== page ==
India became only the fourth nation in history to send a spacecraft to Mars orbit when the Mars Orbiter Mission (MOM) took up residence above the red planet. Now, eight years later, the Indian Space Research Organisation (ISRO) reports that MOM has gone offline, and it is not expected to come back. It’s sad to see MOM go, but the mission lasted much longer than its expected six to 10-month lifespan.

MOM, also known as Mangalyaan, arrived in orbit of Mars in September 2014, less than a year after it launched aboard an ISRO Polar Satellite Launch Vehicle. MOM was designed to be a technology demonstration mission, but it was still equipped to do science. It carried instruments to analyze the planet’s atmosphere, as well as a high-resolution camera. It beamed back numerous images of surface details, as well as data on the planet’s thin atmosphere and dust storms.

It’s unclear what finally caused the aging satellite to go offline, but the agency has confirmed it is not recoverable. It’s possible Mangalyaan ran through the last of its fuel — it had a limited supply of 1,880 pounds (852 kilograms) at launch. Without fuel, the spacecraft cannot control its attitude to keep the communication array pointed at Earth. There’s also some speculation that the satellite’s automated recovery system failed, causing it to change orientation and point the antenna away from Earth.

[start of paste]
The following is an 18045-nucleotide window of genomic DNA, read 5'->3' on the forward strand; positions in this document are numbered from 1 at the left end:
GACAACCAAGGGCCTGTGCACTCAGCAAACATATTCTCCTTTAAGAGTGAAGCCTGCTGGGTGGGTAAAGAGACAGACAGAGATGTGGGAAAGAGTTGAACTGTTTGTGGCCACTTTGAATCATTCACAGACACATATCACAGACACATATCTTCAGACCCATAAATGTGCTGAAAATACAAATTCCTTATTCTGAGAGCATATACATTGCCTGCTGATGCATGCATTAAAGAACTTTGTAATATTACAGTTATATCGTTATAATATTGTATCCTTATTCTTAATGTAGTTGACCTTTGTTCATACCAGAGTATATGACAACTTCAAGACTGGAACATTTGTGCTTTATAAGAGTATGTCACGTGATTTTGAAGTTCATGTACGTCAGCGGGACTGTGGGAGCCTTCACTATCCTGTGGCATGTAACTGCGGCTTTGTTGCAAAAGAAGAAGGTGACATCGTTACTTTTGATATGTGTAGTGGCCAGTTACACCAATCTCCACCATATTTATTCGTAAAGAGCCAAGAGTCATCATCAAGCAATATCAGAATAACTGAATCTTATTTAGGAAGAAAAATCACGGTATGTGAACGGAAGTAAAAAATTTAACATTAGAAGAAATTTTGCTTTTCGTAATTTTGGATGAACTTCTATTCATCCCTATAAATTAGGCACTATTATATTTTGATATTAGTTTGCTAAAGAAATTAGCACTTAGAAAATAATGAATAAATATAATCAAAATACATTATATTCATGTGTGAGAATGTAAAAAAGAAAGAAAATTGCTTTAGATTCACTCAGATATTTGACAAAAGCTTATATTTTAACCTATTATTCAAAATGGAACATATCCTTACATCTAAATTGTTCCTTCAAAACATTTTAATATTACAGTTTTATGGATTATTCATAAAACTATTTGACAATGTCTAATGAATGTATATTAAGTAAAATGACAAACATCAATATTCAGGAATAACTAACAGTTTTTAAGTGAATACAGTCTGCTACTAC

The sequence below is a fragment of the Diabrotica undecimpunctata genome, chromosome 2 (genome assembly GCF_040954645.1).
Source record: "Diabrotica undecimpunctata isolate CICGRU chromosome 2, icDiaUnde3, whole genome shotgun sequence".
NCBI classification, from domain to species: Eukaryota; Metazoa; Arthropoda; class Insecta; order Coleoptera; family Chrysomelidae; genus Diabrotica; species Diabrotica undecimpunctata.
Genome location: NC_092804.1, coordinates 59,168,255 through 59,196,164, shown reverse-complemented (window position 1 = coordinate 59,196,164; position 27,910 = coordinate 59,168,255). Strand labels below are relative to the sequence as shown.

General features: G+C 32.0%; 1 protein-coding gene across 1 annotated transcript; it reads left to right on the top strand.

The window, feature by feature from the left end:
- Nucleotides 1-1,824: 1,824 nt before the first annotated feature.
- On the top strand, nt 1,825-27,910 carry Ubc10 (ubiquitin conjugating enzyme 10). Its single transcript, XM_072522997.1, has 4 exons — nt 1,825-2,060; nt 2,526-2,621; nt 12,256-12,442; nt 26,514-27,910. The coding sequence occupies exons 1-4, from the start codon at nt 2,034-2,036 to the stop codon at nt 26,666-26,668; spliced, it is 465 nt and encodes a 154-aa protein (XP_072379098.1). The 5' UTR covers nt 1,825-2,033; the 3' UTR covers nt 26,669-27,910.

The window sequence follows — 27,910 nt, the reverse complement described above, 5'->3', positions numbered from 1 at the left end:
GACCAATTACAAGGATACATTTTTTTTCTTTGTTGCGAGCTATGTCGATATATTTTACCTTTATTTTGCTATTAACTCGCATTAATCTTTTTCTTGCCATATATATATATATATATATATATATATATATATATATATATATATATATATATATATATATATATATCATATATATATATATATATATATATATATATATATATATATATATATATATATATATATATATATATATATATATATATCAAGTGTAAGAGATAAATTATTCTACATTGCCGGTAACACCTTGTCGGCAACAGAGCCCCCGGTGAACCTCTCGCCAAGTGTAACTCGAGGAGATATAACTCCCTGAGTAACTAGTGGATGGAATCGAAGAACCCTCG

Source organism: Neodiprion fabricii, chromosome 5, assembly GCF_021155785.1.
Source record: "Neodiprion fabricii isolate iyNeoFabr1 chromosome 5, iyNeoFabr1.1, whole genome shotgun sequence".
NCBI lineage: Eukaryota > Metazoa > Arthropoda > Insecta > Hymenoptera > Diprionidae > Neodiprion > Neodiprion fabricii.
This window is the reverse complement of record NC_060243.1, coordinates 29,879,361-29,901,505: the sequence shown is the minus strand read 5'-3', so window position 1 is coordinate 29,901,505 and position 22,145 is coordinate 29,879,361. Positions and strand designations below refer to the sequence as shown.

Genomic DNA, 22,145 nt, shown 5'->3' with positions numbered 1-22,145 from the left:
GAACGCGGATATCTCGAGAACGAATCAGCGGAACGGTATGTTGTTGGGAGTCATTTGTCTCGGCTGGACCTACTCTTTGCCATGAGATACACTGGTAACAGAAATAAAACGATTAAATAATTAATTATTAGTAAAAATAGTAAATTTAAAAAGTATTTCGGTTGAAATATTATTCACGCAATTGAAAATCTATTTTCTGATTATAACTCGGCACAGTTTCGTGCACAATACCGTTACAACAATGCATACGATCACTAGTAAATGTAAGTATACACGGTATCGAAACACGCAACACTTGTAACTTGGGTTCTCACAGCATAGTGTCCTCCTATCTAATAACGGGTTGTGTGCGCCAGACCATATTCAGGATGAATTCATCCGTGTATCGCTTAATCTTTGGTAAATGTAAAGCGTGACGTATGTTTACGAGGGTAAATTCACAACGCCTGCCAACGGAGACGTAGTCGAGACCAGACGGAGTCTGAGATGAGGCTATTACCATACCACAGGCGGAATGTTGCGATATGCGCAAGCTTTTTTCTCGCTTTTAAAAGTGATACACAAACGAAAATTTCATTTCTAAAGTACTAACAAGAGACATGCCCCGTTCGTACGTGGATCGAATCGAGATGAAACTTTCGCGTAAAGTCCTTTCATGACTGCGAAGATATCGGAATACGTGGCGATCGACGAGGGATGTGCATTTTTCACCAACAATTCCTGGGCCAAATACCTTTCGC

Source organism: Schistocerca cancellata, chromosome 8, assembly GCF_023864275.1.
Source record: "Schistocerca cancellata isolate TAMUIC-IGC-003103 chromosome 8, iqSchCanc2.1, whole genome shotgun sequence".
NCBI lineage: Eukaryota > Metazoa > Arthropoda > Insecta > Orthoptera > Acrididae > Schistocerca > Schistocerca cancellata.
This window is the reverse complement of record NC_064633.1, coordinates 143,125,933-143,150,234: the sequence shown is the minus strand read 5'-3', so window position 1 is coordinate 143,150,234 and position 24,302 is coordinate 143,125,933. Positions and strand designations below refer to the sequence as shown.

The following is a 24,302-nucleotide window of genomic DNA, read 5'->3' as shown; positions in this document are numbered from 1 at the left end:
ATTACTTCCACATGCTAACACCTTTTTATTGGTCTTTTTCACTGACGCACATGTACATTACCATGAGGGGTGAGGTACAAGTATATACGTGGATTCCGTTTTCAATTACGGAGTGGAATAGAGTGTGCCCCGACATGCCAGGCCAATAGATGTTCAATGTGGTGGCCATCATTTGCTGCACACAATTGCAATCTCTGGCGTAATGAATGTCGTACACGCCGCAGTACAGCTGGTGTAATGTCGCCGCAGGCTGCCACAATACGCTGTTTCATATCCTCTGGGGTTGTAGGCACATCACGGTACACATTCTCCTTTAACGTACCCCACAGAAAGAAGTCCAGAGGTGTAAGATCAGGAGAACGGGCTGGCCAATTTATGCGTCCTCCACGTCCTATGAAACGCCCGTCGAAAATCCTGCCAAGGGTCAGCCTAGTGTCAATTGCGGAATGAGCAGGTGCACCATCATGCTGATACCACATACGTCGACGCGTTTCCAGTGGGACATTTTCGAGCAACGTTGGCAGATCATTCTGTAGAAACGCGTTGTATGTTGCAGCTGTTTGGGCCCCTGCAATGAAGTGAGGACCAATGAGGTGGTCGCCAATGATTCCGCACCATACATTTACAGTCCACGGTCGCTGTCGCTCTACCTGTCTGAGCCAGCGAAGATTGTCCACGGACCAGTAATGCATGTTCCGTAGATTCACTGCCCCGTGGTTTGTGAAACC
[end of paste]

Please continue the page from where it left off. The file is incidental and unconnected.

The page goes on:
One of the full-disk images of Mars sent back by MOM.

Another possibility is that MOM ran down its battery. It relies on three solar panels to generate up to 800W of power for its lithium-ion cells. However, eclipses drain the battery, which has a limited capacity — the Mars Orbiter Mission expended a substantial amount of its fuel five years ago to shorten the duration of these periods. An ISRO official told The Hindu that it recently encountered back-to-back eclipses lasting more than seven hours. MOM was only designed to handle an eclipse duration of 100 minutes. The long eclipses may have drained the battery beyond the safe limit, causing the probe to lose contact.

Most missions to the red planet cost hundreds of millions of dollars, but India managed to launch MOM for a mere $25 million. It would have been a bargain even if it didn’t exceed the original six-month design life. Despite knowing that Mangalyaan is gone forever, the ISRO is still investigating the cause. This could give engineers something to think about as India moves toward another Mars mission and a rover in the latter half of this decade.

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